In most personal injury cases, the injured party has some idea how they received their injuries and who was responsible. However, in some situations, there is little to no evidence of how an injury was caused. In this situation, courts may apply the doctrine of res ipsa loquitur to create a presumption that the defendant was negligent.
Of course, courts cannot apply the res ipsa loquitur doctrine to every case in which there is insufficient evidence to prove what happened. In order for the doctrine to apply, certain elements must be met:
- The accident must be a type that would not normally occur without some act of negligence; and
- The instrumentality or condition that caused the accident must have been in the sole control of the defendant.
The classic example of a res ipsa loquitur case is when a plaintiff who recently underwent surgery later finds out that there is a sponge in their body. In such a case, the plaintiff would have no idea how the sponge got inside them because they were unconscious during the surgery. However, since there is really no other explanation for how the sponge got inside the plaintiff, a court may determine that res ipsa loquitur applies and that the defendant should be presumed to have left it inside the plaintiff during the surgery.
Not all accidents, however, will result in the application of the res ipsa loquitur doctrine. A recent case illustrates one example in which a plaintiff failed to meet the required showing.
The Facts of the Case
The plaintiff lived with the defendant in the defendant’s home. One day when the plaintiff was returning home, she fell through a wooden staircase, landing on the ground and injuring herself as a result. The plaintiff later filed a premises liability lawsuit against the defendant.
The plaintiff testified that nothing appeared visually wrong with the staircase, and she had used the staircase earlier in the day without any problem. However, she claimed that the wooden stairs were rotted away due to an insect infestation, and the defendant should have been aware of this fact and warned her.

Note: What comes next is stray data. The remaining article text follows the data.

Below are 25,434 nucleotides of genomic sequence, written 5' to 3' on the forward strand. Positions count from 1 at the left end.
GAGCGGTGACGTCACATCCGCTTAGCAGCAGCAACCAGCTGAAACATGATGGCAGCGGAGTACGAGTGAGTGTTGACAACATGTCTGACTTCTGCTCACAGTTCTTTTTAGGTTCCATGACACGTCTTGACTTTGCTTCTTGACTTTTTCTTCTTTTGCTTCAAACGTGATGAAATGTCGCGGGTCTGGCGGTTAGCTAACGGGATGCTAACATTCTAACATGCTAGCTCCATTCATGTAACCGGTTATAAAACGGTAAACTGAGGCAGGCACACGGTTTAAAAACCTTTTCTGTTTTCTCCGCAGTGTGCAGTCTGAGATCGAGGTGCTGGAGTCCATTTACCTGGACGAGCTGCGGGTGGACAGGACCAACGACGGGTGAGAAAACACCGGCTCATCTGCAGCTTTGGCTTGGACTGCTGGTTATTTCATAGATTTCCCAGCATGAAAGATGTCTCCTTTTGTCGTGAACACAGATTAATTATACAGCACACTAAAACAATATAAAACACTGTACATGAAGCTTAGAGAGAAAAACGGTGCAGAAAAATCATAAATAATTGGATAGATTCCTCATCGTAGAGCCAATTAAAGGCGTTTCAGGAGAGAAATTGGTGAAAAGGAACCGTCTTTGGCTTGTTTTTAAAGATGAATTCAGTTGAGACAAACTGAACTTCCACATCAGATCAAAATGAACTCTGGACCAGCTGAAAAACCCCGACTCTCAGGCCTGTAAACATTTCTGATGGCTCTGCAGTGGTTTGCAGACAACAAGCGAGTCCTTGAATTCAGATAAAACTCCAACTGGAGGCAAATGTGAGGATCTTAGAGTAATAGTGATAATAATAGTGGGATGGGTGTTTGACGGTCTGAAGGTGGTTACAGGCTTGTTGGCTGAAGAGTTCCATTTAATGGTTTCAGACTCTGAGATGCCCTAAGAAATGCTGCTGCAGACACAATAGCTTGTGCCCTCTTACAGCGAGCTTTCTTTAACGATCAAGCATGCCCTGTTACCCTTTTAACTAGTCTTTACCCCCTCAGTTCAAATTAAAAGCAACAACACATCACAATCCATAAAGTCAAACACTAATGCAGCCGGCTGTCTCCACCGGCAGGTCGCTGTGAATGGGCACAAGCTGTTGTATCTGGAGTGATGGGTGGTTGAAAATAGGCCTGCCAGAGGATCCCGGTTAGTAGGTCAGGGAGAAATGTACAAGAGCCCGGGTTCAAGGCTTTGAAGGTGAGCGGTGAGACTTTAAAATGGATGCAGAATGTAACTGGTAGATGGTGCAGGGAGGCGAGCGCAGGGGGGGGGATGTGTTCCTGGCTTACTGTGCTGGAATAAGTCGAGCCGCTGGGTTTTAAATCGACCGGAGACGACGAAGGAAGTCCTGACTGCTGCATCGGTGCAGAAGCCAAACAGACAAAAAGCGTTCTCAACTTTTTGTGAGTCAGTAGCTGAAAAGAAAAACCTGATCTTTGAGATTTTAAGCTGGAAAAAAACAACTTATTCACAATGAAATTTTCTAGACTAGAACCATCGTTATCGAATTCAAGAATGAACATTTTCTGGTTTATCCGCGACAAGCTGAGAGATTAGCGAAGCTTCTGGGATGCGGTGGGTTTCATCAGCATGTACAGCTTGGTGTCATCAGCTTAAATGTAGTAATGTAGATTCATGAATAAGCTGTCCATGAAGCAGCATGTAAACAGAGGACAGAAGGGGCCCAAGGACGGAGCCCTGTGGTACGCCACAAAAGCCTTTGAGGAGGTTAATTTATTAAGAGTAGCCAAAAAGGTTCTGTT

The plaintiff had no photographs of the staircase and no evidence suggesting that the defendant knew about the dangerous condition of the staircase. However, she attempted to prove her case by asking the court to presume the defendant was negligent under the doctrine of res ipsa loquitur.
The court, however, refused to apply the doctrine under these facts. The court explained that in order for the doctrine to apply, a plaintiff must provide competent evidence that there is a causal connection between the defendant’s alleged negligence and the plaintiff’s injury. Here, the court explained that no evidence was provided; all the plaintiff presented was her own assumption that the staircase had rotted due to an insect infestation. Without some additional proof, the court was unwilling to apply the doctrine.
Have You Been Injured in a South Florida Slip-and-Fall Accident?
If you or a loved one has recently been injured in a South Florida slip-and-fall accident, you may be entitled to monetary compensation. All land owners and business owners have a duty to those whom they invite onto their property to make sure that the common area is safe and free of hazards. When this duty is violated, the landowner or business owner may be held liable for any resulting injuries. To learn more about South Florida premises liability lawsuits, and to speak with an attorney about your case, call 954-431-8100 to schedule a free consultation today.
Related Blog Posts:
Summary Judgment in South Florida Premises Liability Cases, South Florida Injury Attorney Blog, May 10, 2017.
Court Discusses “Public Duty” Doctrine in Recent Dog Bite Case, South Florida Injury Attorney Blog, June 5, 2017.